Coastal Wastewater Planning and Management

Providing information and tools for wise wastewater management on Georgia’s coast

The choices communities make concerning wastewater management impact growth patterns, public and environmental health, and local economies. In coastal Georgia, these choices are particularly meaningful. The region has experienced significant, yet somewhat unpredictable growth, is teeming with sensitive, and primarily aquatic, natural resources important to local economies, and contains many modest communities without robust technical or budgetary capabilities.

Through this project, the RBC provided necessary guidance to help Georgia’s coastal communities understand the myriad effects of wastewater management choices and make wise decisions.  RBC policy experts worked with a large and varied group stakeholders from the coast and beyond, including local elected officials and staff, state and regional agency representatives, nonprofits, professional engineers, planning and technical experts, and others, to develop a suite of recommended management alternatives for communities of all sizes and capacities.  These recommendations are contained in a comprehensive manual, Wastewater Management in Coastal Georgia: A Menu of Options.

Wastewater Management in Coastal Georgia provides a suite of recommendations for coastal communities that cover all aspects of wastewater management.  It is organized into five sections.  The Local and Regional Planning and Funding sections provide recommendations appropriate for all areas of wastewater management, and sections on Wastewater Treatment Plants, Onsite Systems, and Community Systems provide recommendations specific to those types of infrastructure.  Recommendations are centered around Action Items: specific, achievable goals for coastal wastewater management.  Most Action Items include two or more management alternatives: detailed policies or programs to satisfy Action Items. When multiple management alternatives are provided, they progress from those appropriate for smaller communities to those suitable for larger urban areas.  This variety of management alternatives was specifically designed to account for the wide range of community types and capacities on the coast; there is no one-size-fits all for coastal communities and guidance documents that offer singular approaches to challenges or opportunities are frequently underutilized.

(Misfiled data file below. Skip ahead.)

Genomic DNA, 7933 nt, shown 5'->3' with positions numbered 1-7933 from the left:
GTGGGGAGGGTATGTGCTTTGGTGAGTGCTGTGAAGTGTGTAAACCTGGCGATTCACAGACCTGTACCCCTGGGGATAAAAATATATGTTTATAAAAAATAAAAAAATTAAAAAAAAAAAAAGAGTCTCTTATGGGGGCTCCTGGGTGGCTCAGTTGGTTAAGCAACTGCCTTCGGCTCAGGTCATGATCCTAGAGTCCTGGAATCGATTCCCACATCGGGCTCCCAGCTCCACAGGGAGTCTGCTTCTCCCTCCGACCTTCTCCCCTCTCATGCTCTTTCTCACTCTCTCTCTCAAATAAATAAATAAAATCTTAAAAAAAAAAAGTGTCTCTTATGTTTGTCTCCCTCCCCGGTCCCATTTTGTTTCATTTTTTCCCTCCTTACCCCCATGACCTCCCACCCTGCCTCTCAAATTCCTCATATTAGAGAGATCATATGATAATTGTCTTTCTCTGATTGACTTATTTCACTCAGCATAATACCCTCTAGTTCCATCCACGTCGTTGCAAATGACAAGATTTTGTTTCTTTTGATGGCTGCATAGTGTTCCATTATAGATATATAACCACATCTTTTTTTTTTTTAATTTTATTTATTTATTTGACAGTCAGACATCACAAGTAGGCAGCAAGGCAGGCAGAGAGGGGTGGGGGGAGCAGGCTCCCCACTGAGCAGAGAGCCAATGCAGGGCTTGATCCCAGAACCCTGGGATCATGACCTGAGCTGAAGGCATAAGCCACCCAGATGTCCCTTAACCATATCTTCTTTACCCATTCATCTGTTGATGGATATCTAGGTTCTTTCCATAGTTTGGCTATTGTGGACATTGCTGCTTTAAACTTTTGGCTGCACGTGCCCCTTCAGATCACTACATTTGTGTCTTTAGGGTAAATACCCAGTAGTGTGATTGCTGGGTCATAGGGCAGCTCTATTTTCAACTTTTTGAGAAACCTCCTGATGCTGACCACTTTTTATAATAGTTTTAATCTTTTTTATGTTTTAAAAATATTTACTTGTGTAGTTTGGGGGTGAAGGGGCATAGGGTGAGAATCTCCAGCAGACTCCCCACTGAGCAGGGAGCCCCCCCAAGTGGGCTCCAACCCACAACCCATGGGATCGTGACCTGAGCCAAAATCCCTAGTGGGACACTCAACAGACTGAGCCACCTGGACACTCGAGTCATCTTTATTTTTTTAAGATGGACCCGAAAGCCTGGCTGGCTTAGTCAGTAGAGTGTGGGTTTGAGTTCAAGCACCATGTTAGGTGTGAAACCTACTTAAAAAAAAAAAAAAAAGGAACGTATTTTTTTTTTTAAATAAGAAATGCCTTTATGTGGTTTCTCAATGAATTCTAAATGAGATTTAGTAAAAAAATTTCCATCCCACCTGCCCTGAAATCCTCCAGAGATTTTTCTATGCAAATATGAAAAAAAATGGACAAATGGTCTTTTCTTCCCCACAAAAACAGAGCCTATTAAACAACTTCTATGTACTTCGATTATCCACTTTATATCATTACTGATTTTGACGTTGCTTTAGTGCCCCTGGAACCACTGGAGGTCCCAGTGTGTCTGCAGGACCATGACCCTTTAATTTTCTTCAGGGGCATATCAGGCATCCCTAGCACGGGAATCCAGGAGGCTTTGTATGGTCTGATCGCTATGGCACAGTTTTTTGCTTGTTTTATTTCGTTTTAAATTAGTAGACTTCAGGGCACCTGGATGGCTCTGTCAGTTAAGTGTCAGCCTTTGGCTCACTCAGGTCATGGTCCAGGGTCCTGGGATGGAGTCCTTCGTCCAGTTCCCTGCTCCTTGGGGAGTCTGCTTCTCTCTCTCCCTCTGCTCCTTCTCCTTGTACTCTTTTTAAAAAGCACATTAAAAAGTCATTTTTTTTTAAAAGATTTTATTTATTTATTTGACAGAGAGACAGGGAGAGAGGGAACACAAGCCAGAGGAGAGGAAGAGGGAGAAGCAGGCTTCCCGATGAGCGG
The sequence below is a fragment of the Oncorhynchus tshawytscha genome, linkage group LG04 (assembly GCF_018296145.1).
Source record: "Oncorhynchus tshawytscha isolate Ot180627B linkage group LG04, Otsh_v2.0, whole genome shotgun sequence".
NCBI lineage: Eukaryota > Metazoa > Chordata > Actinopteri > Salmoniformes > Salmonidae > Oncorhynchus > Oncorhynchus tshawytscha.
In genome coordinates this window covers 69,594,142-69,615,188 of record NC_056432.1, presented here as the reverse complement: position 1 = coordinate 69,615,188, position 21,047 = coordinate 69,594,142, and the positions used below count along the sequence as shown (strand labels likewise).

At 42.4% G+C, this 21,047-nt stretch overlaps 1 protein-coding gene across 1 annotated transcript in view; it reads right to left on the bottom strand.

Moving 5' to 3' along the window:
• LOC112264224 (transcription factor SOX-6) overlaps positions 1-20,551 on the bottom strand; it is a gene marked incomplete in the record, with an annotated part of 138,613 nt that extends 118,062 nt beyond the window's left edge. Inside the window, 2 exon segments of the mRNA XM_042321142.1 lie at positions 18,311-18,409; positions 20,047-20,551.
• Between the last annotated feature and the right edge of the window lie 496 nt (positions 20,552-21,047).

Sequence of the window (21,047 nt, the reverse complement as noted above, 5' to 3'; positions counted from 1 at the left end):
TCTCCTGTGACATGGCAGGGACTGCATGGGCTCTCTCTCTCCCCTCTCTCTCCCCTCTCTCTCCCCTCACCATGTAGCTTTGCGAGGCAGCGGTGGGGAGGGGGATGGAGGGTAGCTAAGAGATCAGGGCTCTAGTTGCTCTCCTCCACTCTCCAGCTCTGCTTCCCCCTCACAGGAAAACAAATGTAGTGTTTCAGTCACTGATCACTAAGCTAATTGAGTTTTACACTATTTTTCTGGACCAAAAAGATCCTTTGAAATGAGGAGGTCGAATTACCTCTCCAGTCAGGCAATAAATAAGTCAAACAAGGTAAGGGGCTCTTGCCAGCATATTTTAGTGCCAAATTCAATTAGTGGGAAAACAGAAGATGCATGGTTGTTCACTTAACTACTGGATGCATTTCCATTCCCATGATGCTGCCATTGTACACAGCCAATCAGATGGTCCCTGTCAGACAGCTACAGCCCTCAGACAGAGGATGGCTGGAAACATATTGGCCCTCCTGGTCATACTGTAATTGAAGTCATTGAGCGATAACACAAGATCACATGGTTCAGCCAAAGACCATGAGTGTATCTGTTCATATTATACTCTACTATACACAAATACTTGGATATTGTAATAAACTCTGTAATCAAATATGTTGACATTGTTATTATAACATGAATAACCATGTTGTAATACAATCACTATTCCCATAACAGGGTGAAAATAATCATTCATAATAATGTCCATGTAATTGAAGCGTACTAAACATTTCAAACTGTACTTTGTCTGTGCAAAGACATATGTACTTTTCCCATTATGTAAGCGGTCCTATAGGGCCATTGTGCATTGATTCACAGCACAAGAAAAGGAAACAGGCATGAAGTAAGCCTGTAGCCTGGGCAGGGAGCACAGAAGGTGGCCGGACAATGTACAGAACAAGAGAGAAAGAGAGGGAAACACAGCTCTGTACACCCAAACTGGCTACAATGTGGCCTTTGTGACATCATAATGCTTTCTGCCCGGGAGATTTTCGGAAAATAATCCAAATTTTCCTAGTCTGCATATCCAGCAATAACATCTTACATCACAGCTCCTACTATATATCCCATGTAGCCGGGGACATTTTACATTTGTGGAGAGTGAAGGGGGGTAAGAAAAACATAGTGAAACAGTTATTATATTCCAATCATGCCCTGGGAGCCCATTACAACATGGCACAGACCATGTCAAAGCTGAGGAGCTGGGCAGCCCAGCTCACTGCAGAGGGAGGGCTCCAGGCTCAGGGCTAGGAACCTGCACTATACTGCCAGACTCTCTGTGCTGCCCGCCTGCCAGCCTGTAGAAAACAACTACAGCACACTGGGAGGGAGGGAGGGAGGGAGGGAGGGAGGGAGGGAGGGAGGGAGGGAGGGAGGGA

An ancillary project, the Coastal Georgia Septage Disposal Study, was also developed pursuant to this project with funding provided by the Georgia Department of Community Affairs via a Georgia Department of Natural Resources Clean Water Act § 319(h) grant.  Septage is the highly concentrated waste that must be periodically pumped from septic and other onsite wastewater systems, and septage disposal is an issue on the Georgia coast.  Through this study, we assessed disposal options on the coast and, using GIS, identified septage disposal “deserts” where disposal options are inadequate.

Funding:  Georgia Sea Grant, $139, 289; Georgia Department of Community Affairs, $7,000

RBC Personnel:  Katie Hill, Laurie Fowler

Partners:  Coastal Regional Commission of Georgia

 

Publication supported in part by an Institutional Grant (NA14OAR4170084) to the Georgia Sea Grant College Program from the National Sea Grant Office, National Oceanic and Atmospheric Administration, U.S. Department of Commerce.

 

All views, opinions, findings, conclusions, and recommendations expressed in this material are those of the author(s) and do not necessarily reflect the opinions of the Georgia Sea Grant College Program or the National Oceanic and Atmospheric Administration.

Coastal Georgia is teeming with sensitive, and primarily aquatic, natural resources important to local economies, like the salt marsh pictured here. Photo by Philip Juras.

 

Click to download Wastewater Management in Coastal Georgia

Click to download Septage Disposal Study